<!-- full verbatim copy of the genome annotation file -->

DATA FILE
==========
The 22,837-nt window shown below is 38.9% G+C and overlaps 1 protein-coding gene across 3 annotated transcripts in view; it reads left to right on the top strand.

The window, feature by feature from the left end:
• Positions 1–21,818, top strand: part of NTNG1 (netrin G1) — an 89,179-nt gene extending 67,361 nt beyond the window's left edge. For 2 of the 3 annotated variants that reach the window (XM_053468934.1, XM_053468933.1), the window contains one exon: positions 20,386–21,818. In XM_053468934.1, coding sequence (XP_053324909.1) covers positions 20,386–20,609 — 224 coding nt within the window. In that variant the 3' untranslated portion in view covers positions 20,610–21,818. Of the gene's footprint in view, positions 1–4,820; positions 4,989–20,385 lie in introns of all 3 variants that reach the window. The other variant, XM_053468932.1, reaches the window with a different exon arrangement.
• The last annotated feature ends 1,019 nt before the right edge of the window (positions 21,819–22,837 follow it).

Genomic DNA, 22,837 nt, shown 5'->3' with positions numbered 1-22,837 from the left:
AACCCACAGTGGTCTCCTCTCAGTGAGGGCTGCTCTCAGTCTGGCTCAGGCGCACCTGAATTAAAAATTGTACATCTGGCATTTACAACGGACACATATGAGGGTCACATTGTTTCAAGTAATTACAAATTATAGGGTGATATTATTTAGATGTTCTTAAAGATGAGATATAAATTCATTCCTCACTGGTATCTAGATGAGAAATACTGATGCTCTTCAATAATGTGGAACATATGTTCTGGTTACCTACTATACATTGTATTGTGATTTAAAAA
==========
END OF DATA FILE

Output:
The 22,837-nt window shown below is 38.9% G+C and overlaps 1 protein-coding gene across 3 annotated transcripts in view; it reads left to right on the top strand.

The window, feature by feature from the left end:
• Positions 1–21,818, top strand: part of NTNG1 (netrin G1) — an 89,179-nt gene extending 67,361 nt beyond the window's left edge. For 2 of the 3 annotated variants that reach the window (XM_053468934.1, XM_053468933.1), the window contains one exon: positions 20,386–21,818. In XM_053468934.1, coding sequence (XP_053324909.1) covers positions 20,386–20,609 — 224 coding nt within the window. In that variant the 3' untranslated portion in view covers positions 20,610–21,818. Of the gene's footprint in view, positions 1–4,820; positions 4,989–20,385 lie in introns of all 3 variants that reach the window. The other variant, XM_053468932.1, reaches the window with a different exon arrangement.
• The last annotated feature ends 1,019 nt before the right edge of the window (positions 21,819–22,837 follow it).

Genomic DNA, 22,837 nt, shown 5'->3' with positions numbered 1-22,837 from the left:
AACCCACAGTGGTCTCCTCTCAGTGAGGGCTGCTCTCAGTCTGGCTCAGGCGCACCTGAATTAAAAATTGTACATCTGGCATTTACAACGGACACATATGAGGGTCACATTGTTTCAAGTAATTACAAATTATAGGGTGATATTATTTAGATGTTCTTAAAGATGAGATATAAATTCATTCCTCACTGGTATCTAGATGAGAAATACTGATGCTCTTCAATAATGTGGAACATATGTTCTGGTTACCTACTATACATTGTATTGTGATTTAAAAA